Produced by The King's Fund Information & Library Service, this current awareness service brings together the latest policy, guidance, research and reports related to health management and commissioning.
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This response to a joint consultation held on behalf of health
ministers in England, Scotland, Wales and Northern Ireland on front of
pack nutrition labelling demonstrates the wish for a move towards a more
consistent form of front of pack nutrition labelling.
This letter highlights the main findings from a report by the Fire
and Rescue Service (FRS), into fire safety in the NHS. It follows a fire
incident at a hospital in October 2011, as a result of which the FRS
had planned to prosecute the NHS Trust concerned. It aims to address the
safety concerns raised as well as the issue of criminal liability
following NHS trust mergers.
This report summarises text responses from cancer survivors on how
they feel about their quality of life following diagnosis and treatment.
It is aimed at commissioners, commissioning support units and providers
to help them understand how services may offer appropriate education,
advice and support to the growing numbers of people who are living well,
following completion of cancer treatment.
This letter describes amendments to the NHS Quality Accounts
Regulations 2010. These amendments come into effect from February 2013
and change the reporting requirements for Quality Accounts being
published in June this year.
This letter sets out the requirements for completion and submission
of 2012/13 governance statements for SHAs, PCTs and NHS trusts. The
governance statement records the stewardship of organisations to
supplement the accounts. It also gives a sense of how successfully it
has coped with the challenges it has faced and of how vulnerable
performance is or might be. It also draws together position statements
and evidence on governance, risk management and control.
This notice of the Secretary of State's decision in relation to South
London Healthcare NHS Trust aims to secure sustainable provision of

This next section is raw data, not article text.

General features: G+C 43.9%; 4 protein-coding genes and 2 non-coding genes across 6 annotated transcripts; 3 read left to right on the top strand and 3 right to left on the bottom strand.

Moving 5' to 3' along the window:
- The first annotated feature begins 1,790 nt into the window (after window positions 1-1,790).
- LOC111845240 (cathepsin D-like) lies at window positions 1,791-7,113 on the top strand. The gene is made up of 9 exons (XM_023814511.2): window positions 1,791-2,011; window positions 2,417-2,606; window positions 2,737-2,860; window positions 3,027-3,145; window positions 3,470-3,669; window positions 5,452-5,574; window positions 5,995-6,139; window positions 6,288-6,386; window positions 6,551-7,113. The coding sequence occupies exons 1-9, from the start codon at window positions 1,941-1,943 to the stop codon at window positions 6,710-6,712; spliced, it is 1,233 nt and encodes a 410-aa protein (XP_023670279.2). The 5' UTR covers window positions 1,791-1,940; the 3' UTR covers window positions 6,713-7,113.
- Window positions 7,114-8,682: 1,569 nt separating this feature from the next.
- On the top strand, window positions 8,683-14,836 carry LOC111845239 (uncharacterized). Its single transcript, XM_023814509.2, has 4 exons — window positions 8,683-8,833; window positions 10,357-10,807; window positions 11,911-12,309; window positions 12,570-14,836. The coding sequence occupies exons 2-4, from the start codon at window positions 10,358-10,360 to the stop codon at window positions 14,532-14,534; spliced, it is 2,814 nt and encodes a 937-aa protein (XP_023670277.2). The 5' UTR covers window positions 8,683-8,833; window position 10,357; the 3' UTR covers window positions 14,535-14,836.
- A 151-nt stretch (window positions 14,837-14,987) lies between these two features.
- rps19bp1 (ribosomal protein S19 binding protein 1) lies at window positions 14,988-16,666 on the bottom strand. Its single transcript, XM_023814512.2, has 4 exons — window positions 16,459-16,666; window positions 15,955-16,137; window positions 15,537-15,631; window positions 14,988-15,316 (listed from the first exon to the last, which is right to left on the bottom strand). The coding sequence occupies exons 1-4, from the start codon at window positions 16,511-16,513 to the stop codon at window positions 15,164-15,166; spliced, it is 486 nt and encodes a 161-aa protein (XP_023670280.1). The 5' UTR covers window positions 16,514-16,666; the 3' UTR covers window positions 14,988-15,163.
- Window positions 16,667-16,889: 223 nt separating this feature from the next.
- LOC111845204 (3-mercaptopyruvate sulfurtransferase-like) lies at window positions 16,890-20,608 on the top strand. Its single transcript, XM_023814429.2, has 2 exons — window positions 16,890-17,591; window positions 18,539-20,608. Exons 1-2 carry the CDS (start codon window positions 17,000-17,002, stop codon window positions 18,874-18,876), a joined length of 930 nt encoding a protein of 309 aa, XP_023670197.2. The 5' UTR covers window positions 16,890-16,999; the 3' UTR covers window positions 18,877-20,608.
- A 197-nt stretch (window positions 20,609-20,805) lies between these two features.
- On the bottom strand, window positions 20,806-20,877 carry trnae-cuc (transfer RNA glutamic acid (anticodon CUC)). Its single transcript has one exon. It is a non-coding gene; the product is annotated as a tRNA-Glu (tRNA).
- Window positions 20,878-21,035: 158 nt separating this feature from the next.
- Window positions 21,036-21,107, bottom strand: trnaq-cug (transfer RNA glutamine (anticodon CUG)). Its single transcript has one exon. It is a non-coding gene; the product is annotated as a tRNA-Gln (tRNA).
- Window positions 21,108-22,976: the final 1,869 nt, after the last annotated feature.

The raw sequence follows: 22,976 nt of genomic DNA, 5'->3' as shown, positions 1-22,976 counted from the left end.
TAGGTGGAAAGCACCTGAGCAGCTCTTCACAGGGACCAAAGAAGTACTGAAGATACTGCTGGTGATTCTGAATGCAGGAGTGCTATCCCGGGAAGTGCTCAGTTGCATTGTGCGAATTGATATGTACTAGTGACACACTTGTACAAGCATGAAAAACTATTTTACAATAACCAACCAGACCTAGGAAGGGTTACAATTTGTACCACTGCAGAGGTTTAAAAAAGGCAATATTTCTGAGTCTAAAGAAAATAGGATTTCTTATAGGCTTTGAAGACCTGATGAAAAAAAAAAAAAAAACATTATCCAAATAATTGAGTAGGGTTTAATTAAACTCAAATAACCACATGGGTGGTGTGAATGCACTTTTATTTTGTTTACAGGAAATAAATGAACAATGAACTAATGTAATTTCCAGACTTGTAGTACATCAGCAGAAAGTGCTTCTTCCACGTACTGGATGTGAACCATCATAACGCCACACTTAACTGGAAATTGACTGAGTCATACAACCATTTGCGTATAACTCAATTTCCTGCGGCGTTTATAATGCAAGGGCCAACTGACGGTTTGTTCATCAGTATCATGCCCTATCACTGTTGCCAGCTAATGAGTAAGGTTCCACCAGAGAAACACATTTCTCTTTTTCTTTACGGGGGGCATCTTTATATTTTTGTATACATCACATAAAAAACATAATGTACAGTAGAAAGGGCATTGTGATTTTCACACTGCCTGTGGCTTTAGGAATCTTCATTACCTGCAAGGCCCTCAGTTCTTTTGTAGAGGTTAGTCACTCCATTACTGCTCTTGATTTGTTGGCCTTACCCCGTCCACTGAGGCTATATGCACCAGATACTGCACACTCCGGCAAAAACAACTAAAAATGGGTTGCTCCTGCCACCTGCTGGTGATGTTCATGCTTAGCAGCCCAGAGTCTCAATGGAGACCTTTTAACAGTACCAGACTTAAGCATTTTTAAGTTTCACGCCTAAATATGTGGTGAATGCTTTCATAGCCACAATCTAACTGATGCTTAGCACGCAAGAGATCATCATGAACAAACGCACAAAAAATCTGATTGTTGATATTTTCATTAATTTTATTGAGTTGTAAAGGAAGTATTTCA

health services to those patients served by the trust and in the south
east London health economy. It states that the trust will be dissolved,
with each of its hospitals taken over by a neighbouring hospital trust.
These mergers are subject to approval from the relevant regulators. All
3 hospitals within the trust will be required to make the full £74.9
million of efficiencies identified by the Trust Special Administrator.
All vacant or poorly utilised premises will be vacated, and sold where
possible. The Department of Health will pay for the excess costs of the
PFI buildings and write off accumulated debt so that the new
organisations are not saddled with historic debts. It will also
negotiate an appropriate level of transitional funding to cover
This report considers the drivers of spending on health and long-term
care, and asks whether spending must or should consume such large
proportions of GDP in the future, and the fiscal feasibility of this. It
examines the evidence that spending will inexorably rise, considers
projections and high-level modelling of future health spending both in
the United Kingdom and internationally, and debates alternative systems
of assessing current and future spending. It also suggests a need for
engaged and informed public debate about the choices to be made in
future spending on health and social care.
This research paper sets out a theoretical model with regulated
prices which specifies conditions on demand and cost functions which
determine whether a hospital will have higher quality when its rivals
have higher quality. Findings show that a hospital’s quality is
positively associated with the quality of its rivals for seven out of
the sixteen quality measures and that in no case is there a negative
association. Also, in those cases where there is a positive association,
an increase in rivals’ quality by 10% increases a hospital’s quality by
1.7% to 2.9%.
This open letter to member chairs and chief executives ahead of the
publication of the Francis report, due out on 6th February, acknowledges
that poor pockets of care are likely to exist across the NHS.
This paper looks at how the mental health sector could make the most
of opportunities offered by e-mental health. It also gives examples of
how service users, mental health providers and other organisations are
already embracing e-mental health to bring about change.